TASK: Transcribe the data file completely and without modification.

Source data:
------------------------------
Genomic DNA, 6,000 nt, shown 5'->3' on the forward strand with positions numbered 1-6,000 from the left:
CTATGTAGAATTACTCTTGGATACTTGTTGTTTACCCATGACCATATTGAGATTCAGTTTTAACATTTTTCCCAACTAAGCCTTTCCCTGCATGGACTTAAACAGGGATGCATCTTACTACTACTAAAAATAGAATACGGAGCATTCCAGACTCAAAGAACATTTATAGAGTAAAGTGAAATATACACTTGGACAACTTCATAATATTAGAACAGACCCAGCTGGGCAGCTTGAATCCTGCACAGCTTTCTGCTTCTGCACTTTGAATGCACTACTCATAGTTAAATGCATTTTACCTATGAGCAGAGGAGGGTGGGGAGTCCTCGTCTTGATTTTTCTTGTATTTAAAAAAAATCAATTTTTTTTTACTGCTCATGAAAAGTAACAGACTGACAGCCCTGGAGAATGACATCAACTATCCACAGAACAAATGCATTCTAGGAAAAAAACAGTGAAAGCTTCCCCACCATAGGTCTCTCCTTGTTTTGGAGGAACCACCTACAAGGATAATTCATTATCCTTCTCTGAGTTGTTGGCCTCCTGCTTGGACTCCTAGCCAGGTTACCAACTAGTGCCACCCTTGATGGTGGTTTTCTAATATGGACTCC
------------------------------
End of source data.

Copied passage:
Genomic DNA, 6,000 nt, shown 5'->3' on the forward strand with positions numbered 1-6,000 from the left:
CTATGTAGAATTACTCTTGGATACTTGTTGTTTACCCATGACCATATTGAGATTCAGTTTTAACATTTTTCCCAACTAAGCCTTTCCCTGCATGGACTTAAACAGGGATGCATCTTACTACTACTAAAAATAGAATACGGAGCATTCCAGACTCAAAGAACATTTATAGAGTAAAGTGAAATATACACTTGGACAACTTCATAATATTAGAACAGACCCAGCTGGGCAGCTTGAATCCTGCACAGCTTTCTGCTTCTGCACTTTGAATGCACTACTCATAGTTAAATGCATTTTACCTATGAGCAGAGGAGGGTGGGGAGTCCTCGTCTTGATTTTTCTTGTATTTAAAAAAAATCAATTTTTTTTTACTGCTCATGAAAAGTAACAGACTGACAGCCCTGGAGAATGACATCAACTATCCACAGAACAAATGCATTCTAGGAAAAAAACAGTGAAAGCTTCCCCACCATAGGTCTCTCCTTGTTTTGGAGGAACCACCTACAAGGATAATTCATTATCCTTCTCTGAGTTGTTGGCCTCCTGCTTGGACTCCTAGCCAGGTTACCAACTAGTGCCACCCTTGATGGTGGTTTTCTAATATGGACTCC